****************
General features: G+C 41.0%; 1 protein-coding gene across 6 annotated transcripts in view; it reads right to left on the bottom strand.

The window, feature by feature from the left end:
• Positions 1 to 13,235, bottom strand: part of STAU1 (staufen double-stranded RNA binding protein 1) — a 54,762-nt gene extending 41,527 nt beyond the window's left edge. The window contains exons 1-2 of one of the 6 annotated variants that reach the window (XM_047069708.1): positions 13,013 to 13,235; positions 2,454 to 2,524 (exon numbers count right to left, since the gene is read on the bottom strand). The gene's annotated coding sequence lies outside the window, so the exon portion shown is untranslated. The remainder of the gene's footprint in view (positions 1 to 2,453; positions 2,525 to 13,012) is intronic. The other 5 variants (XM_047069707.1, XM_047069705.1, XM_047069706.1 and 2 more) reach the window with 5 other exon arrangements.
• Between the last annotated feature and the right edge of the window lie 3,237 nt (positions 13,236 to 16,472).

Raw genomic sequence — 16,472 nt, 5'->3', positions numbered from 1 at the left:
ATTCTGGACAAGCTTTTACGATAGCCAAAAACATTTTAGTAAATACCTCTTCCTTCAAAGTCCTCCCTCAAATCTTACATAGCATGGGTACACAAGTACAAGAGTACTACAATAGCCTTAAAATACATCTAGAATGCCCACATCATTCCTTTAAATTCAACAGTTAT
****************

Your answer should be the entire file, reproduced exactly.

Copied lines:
General features: G+C 41.0%; 1 protein-coding gene across 6 annotated transcripts in view; it reads right to left on the bottom strand.

The window, feature by feature from the left end:
• Positions 1 to 13,235, bottom strand: part of STAU1 (staufen double-stranded RNA binding protein 1) — a 54,762-nt gene extending 41,527 nt beyond the window's left edge. The window contains exons 1-2 of one of the 6 annotated variants that reach the window (XM_047069708.1): positions 13,013 to 13,235; positions 2,454 to 2,524 (exon numbers count right to left, since the gene is read on the bottom strand). The gene's annotated coding sequence lies outside the window, so the exon portion shown is untranslated. The remainder of the gene's footprint in view (positions 1 to 2,453; positions 2,525 to 13,012) is intronic. The other 5 variants (XM_047069707.1, XM_047069705.1, XM_047069706.1 and 2 more) reach the window with 5 other exon arrangements.
• Between the last annotated feature and the right edge of the window lie 3,237 nt (positions 13,236 to 16,472).

Raw genomic sequence — 16,472 nt, 5'->3', positions numbered from 1 at the left:
ATTCTGGACAAGCTTTTACGATAGCCAAAAACATTTTAGTAAATACCTCTTCCTTCAAAGTCCTCCCTCAAATCTTACATAGCATGGGTACACAAGTACAAGAGTACTACAATAGCCTTAAAATACATCTAGAATGCCCACATCATTCCTTTAAATTCAACAGTTAT